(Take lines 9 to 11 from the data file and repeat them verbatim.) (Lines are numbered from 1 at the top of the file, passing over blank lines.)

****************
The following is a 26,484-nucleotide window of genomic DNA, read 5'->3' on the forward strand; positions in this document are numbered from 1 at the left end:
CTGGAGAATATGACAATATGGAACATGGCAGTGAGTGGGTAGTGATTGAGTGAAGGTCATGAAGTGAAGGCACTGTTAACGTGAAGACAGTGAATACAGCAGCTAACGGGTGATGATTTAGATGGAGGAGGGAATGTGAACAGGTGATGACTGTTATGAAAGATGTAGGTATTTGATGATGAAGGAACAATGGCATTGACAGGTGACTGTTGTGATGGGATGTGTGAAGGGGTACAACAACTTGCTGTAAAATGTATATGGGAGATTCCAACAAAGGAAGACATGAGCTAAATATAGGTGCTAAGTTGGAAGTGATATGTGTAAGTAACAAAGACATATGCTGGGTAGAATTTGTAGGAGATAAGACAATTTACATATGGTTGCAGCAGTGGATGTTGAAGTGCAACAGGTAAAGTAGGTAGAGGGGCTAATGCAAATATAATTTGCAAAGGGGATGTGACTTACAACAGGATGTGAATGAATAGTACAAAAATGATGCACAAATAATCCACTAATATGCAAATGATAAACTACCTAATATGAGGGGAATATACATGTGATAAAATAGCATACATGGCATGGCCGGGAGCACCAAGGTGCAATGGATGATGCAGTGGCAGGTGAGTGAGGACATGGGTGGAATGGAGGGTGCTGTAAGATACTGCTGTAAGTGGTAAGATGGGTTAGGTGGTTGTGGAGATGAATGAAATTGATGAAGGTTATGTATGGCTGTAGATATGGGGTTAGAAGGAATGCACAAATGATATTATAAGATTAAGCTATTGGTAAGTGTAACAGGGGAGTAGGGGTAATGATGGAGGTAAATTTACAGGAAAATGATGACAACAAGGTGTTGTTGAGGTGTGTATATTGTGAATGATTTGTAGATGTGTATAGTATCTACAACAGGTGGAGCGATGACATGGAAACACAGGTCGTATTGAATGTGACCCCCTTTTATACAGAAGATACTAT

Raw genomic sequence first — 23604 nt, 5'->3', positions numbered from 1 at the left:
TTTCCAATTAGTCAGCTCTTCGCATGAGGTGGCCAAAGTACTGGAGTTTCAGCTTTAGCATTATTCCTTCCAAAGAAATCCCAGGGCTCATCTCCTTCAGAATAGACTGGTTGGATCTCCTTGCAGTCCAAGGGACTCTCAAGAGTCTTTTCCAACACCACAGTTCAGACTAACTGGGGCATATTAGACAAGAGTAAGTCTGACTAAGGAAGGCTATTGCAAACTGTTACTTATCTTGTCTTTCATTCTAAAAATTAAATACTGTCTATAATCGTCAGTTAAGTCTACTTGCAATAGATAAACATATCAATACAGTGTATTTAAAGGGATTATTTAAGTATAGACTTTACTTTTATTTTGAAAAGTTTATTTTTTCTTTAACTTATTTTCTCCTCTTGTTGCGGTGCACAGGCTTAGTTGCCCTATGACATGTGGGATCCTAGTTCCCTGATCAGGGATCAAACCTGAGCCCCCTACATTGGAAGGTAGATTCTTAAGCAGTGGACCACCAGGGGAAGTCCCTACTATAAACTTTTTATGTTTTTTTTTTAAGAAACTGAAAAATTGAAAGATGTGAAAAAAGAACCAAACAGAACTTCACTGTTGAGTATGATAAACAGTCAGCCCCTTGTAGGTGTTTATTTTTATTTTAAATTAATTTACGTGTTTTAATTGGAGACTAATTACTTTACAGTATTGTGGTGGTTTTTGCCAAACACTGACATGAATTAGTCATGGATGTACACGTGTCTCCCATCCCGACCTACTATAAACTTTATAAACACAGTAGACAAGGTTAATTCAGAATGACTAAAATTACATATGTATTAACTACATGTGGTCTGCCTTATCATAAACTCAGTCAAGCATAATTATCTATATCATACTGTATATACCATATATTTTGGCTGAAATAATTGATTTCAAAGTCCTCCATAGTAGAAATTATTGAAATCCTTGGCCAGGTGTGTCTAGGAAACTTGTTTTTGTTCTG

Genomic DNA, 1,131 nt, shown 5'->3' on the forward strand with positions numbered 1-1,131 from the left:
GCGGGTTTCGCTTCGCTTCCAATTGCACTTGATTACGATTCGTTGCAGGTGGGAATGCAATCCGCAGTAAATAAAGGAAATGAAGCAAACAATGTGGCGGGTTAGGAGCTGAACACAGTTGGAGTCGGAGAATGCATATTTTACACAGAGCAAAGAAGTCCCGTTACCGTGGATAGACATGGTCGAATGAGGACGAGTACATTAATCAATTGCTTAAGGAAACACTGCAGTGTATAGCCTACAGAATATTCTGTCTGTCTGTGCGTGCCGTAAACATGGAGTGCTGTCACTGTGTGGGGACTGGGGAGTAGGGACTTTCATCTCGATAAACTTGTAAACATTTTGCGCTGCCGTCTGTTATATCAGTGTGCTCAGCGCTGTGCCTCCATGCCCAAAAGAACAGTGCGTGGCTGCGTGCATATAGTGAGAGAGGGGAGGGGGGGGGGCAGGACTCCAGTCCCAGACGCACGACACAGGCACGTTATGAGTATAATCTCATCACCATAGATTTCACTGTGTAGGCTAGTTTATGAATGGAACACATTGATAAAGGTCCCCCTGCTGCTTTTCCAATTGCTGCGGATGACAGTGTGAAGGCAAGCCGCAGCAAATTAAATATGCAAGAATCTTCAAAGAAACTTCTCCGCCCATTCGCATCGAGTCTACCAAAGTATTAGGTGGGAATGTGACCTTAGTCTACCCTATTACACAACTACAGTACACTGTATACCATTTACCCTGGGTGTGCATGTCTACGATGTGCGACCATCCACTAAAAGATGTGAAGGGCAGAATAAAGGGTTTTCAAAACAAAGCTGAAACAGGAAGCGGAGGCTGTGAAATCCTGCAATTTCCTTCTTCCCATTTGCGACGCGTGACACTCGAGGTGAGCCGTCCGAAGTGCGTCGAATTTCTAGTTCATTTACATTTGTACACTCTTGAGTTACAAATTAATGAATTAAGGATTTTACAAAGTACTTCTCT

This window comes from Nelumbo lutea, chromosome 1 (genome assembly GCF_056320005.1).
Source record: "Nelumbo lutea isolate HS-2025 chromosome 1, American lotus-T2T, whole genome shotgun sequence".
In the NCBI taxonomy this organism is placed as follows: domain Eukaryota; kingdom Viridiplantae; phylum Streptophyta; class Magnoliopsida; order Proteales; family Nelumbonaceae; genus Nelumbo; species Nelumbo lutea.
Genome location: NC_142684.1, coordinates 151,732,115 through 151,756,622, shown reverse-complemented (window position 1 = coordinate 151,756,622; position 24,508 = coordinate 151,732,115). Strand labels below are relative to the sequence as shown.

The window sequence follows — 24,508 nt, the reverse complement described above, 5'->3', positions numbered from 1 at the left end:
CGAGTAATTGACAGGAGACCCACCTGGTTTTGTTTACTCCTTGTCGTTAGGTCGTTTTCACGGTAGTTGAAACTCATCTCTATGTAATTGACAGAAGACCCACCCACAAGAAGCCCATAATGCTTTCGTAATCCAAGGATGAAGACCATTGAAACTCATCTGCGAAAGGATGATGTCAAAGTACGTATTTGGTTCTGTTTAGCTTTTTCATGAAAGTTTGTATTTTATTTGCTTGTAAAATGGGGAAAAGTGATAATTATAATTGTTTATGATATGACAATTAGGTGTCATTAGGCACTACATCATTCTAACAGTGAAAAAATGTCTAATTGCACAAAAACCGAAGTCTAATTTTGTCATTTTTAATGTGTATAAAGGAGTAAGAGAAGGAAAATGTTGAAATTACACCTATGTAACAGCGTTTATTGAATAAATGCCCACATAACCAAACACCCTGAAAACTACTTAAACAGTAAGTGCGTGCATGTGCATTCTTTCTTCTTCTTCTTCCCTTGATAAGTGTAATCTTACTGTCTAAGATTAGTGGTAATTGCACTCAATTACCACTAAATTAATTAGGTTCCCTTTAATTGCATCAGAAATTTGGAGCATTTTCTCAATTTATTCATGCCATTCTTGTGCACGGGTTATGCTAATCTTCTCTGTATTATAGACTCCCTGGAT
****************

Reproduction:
In the NCBI taxonomy this organism is placed as follows: domain Eukaryota; kingdom Viridiplantae; phylum Streptophyta; class Magnoliopsida; order Proteales; family Nelumbonaceae; genus Nelumbo; species Nelumbo lutea.
Genome location: NC_142684.1, coordinates 151,732,115 through 151,756,622, shown reverse-complemented (window position 1 = coordinate 151,756,622; position 24,508 = coordinate 151,732,115). Strand labels below are relative to the sequence as shown.

The window sequence follows — 24,508 nt, the reverse complement described above, 5'->3', positions numbered from 1 at the left end: